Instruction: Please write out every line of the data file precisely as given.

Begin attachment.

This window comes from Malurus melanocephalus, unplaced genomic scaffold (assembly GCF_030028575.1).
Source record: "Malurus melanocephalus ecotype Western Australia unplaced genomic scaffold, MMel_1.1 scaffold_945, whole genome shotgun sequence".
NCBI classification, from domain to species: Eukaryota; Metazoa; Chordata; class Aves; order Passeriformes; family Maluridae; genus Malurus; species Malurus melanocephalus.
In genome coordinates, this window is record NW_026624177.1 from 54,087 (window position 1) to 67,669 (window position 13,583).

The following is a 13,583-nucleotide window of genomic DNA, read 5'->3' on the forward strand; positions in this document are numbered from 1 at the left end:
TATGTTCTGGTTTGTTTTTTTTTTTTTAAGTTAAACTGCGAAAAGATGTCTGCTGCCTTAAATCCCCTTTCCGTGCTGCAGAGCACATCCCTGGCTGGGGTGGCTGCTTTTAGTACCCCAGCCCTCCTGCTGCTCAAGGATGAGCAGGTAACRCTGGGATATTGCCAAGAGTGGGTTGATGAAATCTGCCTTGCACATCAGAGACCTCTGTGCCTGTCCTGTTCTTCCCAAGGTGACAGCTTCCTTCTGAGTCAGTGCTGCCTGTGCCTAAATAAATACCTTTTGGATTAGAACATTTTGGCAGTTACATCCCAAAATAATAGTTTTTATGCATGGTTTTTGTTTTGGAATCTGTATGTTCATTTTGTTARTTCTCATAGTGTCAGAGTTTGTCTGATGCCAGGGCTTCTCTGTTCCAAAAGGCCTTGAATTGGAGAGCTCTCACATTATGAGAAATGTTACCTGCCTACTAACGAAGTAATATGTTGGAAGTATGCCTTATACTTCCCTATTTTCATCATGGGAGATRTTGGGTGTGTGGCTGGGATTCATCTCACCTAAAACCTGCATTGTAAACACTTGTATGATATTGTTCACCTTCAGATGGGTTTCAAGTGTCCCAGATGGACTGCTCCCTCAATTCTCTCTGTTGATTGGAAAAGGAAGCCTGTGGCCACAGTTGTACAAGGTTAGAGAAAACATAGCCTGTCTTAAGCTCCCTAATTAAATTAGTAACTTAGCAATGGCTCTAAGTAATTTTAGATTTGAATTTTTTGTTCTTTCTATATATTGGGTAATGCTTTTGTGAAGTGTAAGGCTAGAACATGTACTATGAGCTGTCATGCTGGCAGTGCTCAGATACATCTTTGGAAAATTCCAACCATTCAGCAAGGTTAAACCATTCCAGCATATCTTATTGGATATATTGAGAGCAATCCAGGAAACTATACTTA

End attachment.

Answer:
This window comes from Malurus melanocephalus, unplaced genomic scaffold (assembly GCF_030028575.1).
Source record: "Malurus melanocephalus ecotype Western Australia unplaced genomic scaffold, MMel_1.1 scaffold_945, whole genome shotgun sequence".
NCBI classification, from domain to species: Eukaryota; Metazoa; Chordata; class Aves; order Passeriformes; family Maluridae; genus Malurus; species Malurus melanocephalus.
In genome coordinates, this window is record NW_026624177.1 from 54,087 (window position 1) to 67,669 (window position 13,583).

The following is a 13,583-nucleotide window of genomic DNA, read 5'->3' on the forward strand; positions in this document are numbered from 1 at the left end:
TATGTTCTGGTTTGTTTTTTTTTTTTTAAGTTAAACTGCGAAAAGATGTCTGCTGCCTTAAATCCCCTTTCCGTGCTGCAGAGCACATCCCTGGCTGGGGTGGCTGCTTTTAGTACCCCAGCCCTCCTGCTGCTCAAGGATGAGCAGGTAACRCTGGGATATTGCCAAGAGTGGGTTGATGAAATCTGCCTTGCACATCAGAGACCTCTGTGCCTGTCCTGTTCTTCCCAAGGTGACAGCTTCCTTCTGAGTCAGTGCTGCCTGTGCCTAAATAAATACCTTTTGGATTAGAACATTTTGGCAGTTACATCCCAAAATAATAGTTTTTATGCATGGTTTTTGTTTTGGAATCTGTATGTTCATTTTGTTARTTCTCATAGTGTCAGAGTTTGTCTGATGCCAGGGCTTCTCTGTTCCAAAAGGCCTTGAATTGGAGAGCTCTCACATTATGAGAAATGTTACCTGCCTACTAACGAAGTAATATGTTGGAAGTATGCCTTATACTTCCCTATTTTCATCATGGGAGATRTTGGGTGTGTGGCTGGGATTCATCTCACCTAAAACCTGCATTGTAAACACTTGTATGATATTGTTCACCTTCAGATGGGTTTCAAGTGTCCCAGATGGACTGCTCCCTCAATTCTCTCTGTTGATTGGAAAAGGAAGCCTGTGGCCACAGTTGTACAAGGTTAGAGAAAACATAGCCTGTCTTAAGCTCCCTAATTAAATTAGTAACTTAGCAATGGCTCTAAGTAATTTTAGATTTGAATTTTTTGTTCTTTCTATATATTGGGTAATGCTTTTGTGAAGTGTAAGGCTAGAACATGTACTATGAGCTGTCATGCTGGCAGTGCTCAGATACATCTTTGGAAAATTCCAACCATTCAGCAAGGTTAAACCATTCCAGCATATCTTATTGGATATATTGAGAGCAATCCAGGAAACTATACTTA